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Where to Live for Expats in Portugal

Author: Jim Newham
Submitted: August 2015

There is a wide range of accommodation available in Portugal, so you can take the time to find somewhere that suits you well. Practical factors that will influence your choice include accommodation prices, cost of living and availability of amenities. Then there are emotional criteria, such as the desirability of a place – whether what you desire is happiness, safety, friendly locals or an active social life.

Whether you want to live near other expats may also influence your decision. There are around 900,000 expats living in Portugal out of a total population of 10.3 million. Most of these expats live in and around Lisbon and Porto or in the Algarve. Many of them, especially those from northern Europe, move to Portugal not to find work but to retire. They are drawn by the agreeable climate, clean white beaches, beautiful countryside and generous, friendly locals with an unflustered attitude to life. Some working people decide to put life before work, accept a pay cut and move to Portugal for similar reasons.

Average property prices in Portugal are lower than the Europe-wide average. Naturally prices are lowest in the less favoured areas. Around Lisbon and in the Algarve, property prices are higher, though there are still some bargains to be had.

The capital of Portugal and by some distance its largest and most important city, Lisbon is popular with expats. The city was substantially redesigned after the devastating 1755 earthquake, and hence contains a delightful combination of old and 18th century architecture.

Lisbon is the heartbeat of the country, though it is more relaxed than most other European capitals. Within the city borders, the most popular expat districts are Lapa and Estrela. The resorts of Estoril and Cascais, a little to the west of Lisbon proper, are even more popular with expats. These cities are family-friendly and are popular with tourists and lisboêtas alike.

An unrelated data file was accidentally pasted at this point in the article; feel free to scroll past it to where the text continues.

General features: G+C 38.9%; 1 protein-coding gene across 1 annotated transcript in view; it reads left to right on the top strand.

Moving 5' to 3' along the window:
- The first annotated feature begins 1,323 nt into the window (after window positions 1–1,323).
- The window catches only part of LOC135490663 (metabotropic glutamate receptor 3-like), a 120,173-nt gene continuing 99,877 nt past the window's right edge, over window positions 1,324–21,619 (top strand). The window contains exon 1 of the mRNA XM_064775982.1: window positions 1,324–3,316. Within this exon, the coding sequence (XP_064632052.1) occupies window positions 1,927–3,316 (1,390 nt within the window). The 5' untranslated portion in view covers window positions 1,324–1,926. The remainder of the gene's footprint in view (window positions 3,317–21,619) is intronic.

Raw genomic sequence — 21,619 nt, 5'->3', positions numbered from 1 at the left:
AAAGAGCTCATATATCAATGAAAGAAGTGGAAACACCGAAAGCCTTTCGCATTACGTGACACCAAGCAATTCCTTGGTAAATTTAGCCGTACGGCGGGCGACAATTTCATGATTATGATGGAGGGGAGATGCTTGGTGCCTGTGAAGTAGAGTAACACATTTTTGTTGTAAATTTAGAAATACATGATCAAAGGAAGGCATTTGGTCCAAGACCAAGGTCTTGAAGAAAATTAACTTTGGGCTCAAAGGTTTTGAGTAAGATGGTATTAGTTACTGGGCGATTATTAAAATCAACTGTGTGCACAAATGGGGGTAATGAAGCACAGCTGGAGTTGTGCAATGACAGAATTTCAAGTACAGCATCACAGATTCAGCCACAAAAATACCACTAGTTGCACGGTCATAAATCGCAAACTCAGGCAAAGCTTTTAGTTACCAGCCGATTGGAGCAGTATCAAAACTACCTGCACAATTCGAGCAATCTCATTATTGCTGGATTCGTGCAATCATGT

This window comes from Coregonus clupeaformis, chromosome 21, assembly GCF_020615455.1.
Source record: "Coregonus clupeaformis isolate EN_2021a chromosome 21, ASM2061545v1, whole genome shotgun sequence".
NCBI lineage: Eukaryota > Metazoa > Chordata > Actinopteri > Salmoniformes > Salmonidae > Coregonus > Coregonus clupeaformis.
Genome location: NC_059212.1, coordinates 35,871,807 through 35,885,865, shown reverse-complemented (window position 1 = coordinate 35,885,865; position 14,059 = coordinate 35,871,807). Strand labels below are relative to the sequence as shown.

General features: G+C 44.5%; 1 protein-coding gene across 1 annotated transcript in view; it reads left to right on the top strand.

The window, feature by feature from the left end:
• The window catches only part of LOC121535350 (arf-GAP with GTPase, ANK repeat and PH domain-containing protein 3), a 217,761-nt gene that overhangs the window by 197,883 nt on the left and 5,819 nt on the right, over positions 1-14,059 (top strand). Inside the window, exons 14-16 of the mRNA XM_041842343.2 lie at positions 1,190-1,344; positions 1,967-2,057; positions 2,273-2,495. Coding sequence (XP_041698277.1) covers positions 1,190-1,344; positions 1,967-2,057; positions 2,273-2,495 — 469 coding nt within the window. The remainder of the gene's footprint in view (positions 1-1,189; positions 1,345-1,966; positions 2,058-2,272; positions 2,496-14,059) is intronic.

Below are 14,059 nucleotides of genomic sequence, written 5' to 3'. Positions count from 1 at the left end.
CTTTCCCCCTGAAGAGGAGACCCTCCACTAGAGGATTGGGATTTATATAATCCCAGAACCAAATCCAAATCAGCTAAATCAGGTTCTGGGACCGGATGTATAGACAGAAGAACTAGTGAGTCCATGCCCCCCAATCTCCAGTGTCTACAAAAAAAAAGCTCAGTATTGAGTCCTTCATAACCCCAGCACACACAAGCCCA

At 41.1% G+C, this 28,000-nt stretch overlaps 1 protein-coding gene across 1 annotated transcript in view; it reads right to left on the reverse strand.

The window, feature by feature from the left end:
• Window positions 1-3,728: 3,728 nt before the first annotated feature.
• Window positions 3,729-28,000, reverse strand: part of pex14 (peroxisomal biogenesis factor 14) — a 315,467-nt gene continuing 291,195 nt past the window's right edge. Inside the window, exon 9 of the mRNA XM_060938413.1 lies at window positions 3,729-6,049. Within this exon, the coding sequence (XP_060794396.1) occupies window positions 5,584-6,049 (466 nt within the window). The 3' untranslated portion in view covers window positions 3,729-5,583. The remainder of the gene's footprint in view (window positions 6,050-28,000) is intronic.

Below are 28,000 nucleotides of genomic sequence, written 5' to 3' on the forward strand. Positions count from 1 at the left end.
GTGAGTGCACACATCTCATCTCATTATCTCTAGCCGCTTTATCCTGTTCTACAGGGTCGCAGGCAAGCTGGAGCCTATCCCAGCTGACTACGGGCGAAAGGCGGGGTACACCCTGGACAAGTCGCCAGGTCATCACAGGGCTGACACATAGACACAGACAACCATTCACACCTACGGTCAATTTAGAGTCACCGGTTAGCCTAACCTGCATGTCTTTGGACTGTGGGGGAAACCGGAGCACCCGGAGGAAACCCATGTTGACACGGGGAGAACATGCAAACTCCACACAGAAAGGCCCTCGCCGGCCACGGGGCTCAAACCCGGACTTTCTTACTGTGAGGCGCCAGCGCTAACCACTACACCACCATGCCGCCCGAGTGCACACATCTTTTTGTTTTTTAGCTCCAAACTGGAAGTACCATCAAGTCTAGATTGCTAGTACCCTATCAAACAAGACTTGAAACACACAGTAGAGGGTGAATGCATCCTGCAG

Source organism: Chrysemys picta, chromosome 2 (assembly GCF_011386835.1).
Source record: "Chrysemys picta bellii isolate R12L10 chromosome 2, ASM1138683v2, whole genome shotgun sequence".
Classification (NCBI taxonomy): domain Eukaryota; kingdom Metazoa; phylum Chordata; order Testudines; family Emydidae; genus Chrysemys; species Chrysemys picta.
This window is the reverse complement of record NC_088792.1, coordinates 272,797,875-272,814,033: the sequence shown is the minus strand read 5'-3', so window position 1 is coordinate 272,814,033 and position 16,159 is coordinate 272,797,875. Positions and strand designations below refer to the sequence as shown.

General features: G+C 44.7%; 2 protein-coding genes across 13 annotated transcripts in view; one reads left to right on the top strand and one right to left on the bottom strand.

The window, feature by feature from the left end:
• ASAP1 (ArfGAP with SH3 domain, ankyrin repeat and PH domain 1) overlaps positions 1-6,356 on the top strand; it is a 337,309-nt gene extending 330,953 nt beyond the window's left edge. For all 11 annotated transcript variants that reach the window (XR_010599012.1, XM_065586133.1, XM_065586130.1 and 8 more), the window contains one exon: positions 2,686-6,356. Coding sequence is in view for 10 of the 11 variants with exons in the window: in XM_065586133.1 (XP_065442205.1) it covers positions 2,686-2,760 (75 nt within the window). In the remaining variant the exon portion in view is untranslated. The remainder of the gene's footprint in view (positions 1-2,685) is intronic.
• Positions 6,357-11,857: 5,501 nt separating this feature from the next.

Heading north up the coast from Lisbon are the beautiful cliffs and beaches of the Silver Coast. This area is another strong draw to expats, especially the retired. To the north-east, inland, is the old university city of Coimbra, another Portuguese city famous for its elegant architecture. Many international students study in the city, giving it a cosmopolitan feel. Tomar, midway between Lisbon and Coimbra, is as fine an example of a quiet, traditional Portuguese town as you can find anywhere.

Further north, on the Douro estuary, is Porto (Portuguese Oporto ‘the port’), which gives the country its name. It is the second-largest city in Portugal and is another expat haven. The city centre, containing a maze of old alleyways and winding streets, is a UNESCO World Heritage Site. Porto is the major centre for culture and entertainment in the north of the country. There are often opportunities for work in manufacturing and related areas in Porto. Further north, the country becomes more rugged and rural and contains almost unspoilt towns such as Chaves and Bragança.

South of Lisbon, for those who really want to get away from it all, there is the Alentejo, with its rugged hills to the east and fine beaches to the west. Summers here are particularly hot and sunny. The Alentejo is the most rural and least touristic part of Portugal. Property here is cheap, though amenities may be lacking, leading to greater overall expense if you are buying.

Further south, there is the celebrated Algarve, mainland Portugal’s southernmost region. One of the most popular holidaymaking and retirement regions in Europe, it has a remarkably stable, sunny, Mediterranean-style climate and excellent beaches. There are more than 100,000 retired expats living in the region. Albufeira is the largest resort town in the region and prices here are reasonable, while towns such as Silves and Lagoa are much more expensive. The eastern Algarve is less commercially developed and still offers the authentic way of Portuguese life. Cities in this area, such as Tavira, are mostly unspoilt.

The Azores are also popular with expats, especially the retired. The islands offer an excellent climate, a low cost of living and very low crime rates. São Miguel is the largest island and the most popular with expats, though property prices are lower on the other islands. The other Portuguese island group, Madeira, has long been popular with expats and its potential is currently undergoing further development.

 

 

 




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